Government

Castro casts a wide net for 2020 caucus supporters

Texan embraces his 'not-a-front-runner' position

Cynthia Paschen (left) speaks with Democratic presidential hopeful Julian Castro following a Tuesday campaign event in Ames. (Lyn Keren/Ames Tribune)
Cynthia Paschen (left) speaks with Democratic presidential hopeful Julian Castro following a Tuesday campaign event in Ames. (Lyn Keren/Ames Tribune)
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GRINNELL — Democratic presidential candidate Julian Castro told Iowa crowds Tuesday he’s not starting the 2020 race as the front-runner but he hopes to convince Iowans to choose him as their favorite by Feb. 3, the date of the first-in-the-nation Iowa precinct caucuses.

“We have 40 weeks left. Right now I’m not the front-runner in this race. But I wasn’t born a front-runner. I didn’t grow up a front-runner. I bet there are a lot of people in this room who didn’t grow up a front-runner; a lot of people in this state that don’t feel like a front-runner; a lot of people in our country who don’t feel like front-runners right now,” Castro, 44, told about 70 people during a college-town tour that also included stops in Ames and Des Moines.

Castro, a former mayor of San Antonio who served as U.S. Secretary of Housing and Urban Development in the Obama administration, said he was “casting the net far and wide” by introducing himself and his beliefs, laying out his vision for education, health care, immigration and foreign policies and listening to the issues on the minds of Iowans who take their role as the first deciders in the presidential selection process very seriously.

“For those of you who are shopping around, I hope that you’ll stayed tuned to the campaign,” the Texan said, noting he plans to unveil a comprehensive education plan next week that would include paying teachers more, reducing K-12 school class sizes and expanding universal preschool to the entire country and making higher education more affordable, with things like tuition-free college and help in paying off onerous student debt.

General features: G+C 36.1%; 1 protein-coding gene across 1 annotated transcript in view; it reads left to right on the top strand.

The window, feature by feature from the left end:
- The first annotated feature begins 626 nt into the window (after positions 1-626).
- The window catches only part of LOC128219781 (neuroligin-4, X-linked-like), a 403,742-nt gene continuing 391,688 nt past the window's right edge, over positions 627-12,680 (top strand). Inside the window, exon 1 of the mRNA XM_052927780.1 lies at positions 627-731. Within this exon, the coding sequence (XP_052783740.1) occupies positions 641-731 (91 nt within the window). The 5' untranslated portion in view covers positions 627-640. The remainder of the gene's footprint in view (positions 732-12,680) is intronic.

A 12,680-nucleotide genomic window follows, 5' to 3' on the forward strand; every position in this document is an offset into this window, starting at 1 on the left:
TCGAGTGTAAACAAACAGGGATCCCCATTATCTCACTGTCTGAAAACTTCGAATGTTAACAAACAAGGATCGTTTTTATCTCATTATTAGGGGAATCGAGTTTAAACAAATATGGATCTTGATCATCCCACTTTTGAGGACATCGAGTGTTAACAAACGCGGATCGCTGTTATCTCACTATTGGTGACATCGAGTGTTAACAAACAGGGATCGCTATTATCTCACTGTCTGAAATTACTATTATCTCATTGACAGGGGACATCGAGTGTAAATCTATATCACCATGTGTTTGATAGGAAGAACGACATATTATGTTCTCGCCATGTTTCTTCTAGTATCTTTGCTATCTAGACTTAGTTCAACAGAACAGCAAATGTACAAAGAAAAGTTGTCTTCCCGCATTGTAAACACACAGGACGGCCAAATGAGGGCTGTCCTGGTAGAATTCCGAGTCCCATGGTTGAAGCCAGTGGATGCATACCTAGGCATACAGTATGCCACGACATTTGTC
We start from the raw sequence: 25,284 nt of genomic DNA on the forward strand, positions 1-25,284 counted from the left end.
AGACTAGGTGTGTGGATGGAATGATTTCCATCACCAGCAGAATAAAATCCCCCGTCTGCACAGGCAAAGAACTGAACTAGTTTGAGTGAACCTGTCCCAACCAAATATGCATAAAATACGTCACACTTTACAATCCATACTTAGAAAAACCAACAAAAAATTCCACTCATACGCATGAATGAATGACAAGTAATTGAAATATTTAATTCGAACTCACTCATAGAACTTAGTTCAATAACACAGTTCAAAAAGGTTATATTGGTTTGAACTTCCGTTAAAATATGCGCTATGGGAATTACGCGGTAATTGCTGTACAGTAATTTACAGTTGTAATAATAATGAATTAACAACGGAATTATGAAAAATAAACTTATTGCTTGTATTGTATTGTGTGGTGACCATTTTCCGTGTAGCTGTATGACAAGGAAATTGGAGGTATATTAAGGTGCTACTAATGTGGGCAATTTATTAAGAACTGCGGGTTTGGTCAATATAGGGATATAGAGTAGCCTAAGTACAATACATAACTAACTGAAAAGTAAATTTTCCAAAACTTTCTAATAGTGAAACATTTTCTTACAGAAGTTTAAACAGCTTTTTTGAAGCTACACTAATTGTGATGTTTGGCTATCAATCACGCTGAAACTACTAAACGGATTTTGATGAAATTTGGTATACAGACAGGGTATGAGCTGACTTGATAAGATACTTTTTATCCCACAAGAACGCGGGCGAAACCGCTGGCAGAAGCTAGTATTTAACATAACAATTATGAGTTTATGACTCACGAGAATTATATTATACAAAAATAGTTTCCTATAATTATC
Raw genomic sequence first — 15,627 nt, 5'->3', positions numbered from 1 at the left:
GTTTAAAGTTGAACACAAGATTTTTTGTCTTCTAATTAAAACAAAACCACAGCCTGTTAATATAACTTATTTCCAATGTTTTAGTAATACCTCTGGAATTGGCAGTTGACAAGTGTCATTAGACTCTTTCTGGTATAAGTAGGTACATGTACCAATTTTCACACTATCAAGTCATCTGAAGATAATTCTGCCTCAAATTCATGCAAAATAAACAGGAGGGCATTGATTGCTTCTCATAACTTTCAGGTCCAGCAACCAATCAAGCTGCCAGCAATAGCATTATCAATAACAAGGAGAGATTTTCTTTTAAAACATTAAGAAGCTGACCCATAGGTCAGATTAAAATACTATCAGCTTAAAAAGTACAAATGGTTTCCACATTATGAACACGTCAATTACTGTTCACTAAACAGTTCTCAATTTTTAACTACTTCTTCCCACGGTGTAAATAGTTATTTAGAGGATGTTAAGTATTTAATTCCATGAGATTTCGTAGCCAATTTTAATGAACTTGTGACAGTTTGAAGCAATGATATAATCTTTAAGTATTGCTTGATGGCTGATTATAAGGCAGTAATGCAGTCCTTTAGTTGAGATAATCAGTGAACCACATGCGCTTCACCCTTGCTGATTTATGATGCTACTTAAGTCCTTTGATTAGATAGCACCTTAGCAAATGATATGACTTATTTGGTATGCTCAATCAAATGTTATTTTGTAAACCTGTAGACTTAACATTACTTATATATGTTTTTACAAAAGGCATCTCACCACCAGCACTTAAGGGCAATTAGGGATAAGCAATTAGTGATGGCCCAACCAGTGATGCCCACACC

He also touted a health care plan that would expand the existing Medicare system for current members and extend it to all Americans while allowing those who want to keep their private insurance to do so.

“I’m just focused on my own vision for the future and connecting with audiences, getting out and doing these town halls,” Castro said after the campaign event. “Working hard. My vision for the campaign is to steadily build support, not to be a flash-in-the-pan candidate or somebody that’s hot for a month, but to build the foundation of strong support to be peaking at the right time in early February of 2020.”

During his Grinnell appearance, he highlighted his executive experience as a Cabinet secretary overseeing a $48 billion budget and 8,000 employees from 2014 to 2016 and pointed to his years as a city council member and mayor as proof he has a proven track record of getting things done.

He also touched on his immigration stance, which he said would reverse a number of Trump policies by stopping family detentions and spending on a southern border wall while improving and overhauling the U.S. legal immigration and refugee programs.

He also is proposing a 21st-century Marshall Plan for Central America to focus on stabilizing the countries migrants are fleeing.

“I’m really not into trying to make this country anything again,” said Castro in a reference to Trump’s 2016 MAGA campaign theme. “I don’t want to go backward. I want to go forward. I do, however, want to go backward in one way. I want to bring back some decency and integrity to the Oval Office.”

Castro’s Iowa visit drew the attention of the Republican National Committee, which issued a statement calling him a “bottom-tier candidate” looking to boost his popularity in the state by pitching his plans for the southern border that are out of step with new poll results showing a majority of Americans believe there is a growing crisis.

For his part, Castro continued to make the case Tuesday for impeaching the current president, pointing to the release this week of a statement from hundreds of former federal prosecutors who claimed special counsel Robert Mueller would have recommended indicting Trump for obstruction of justice if Trump weren’t president.

“The Mueller report made clear that there were 10 incidents where the president obstructed justice or tried to,” Castro said in an interview. “The question is: is the president above the law? I believe he’s not and so the Congress should move forward with impeachment. The risk of not moving forward is that the American people begin to believe that he did nothing wrong in fact and so they give him a clean bill of political health.”

In Ames, Castro hit on the same themes and told the Ames Tribune he would recommit the United States to the Paris Climate Accord “so that the United States will lead on sustainability and combating climate change again. If we don’t get it right, the consequences could be devastating so we need to get on track. This administration has gone in the wrong direction, has listened to climate deniers. I would get us back firmly on the side of science and investing in sustainability.”

l Comments: (515) 243-7220; rod.boshart@thegazette.com

Kylee Mullen of the Ames Tribune contributed to this report.

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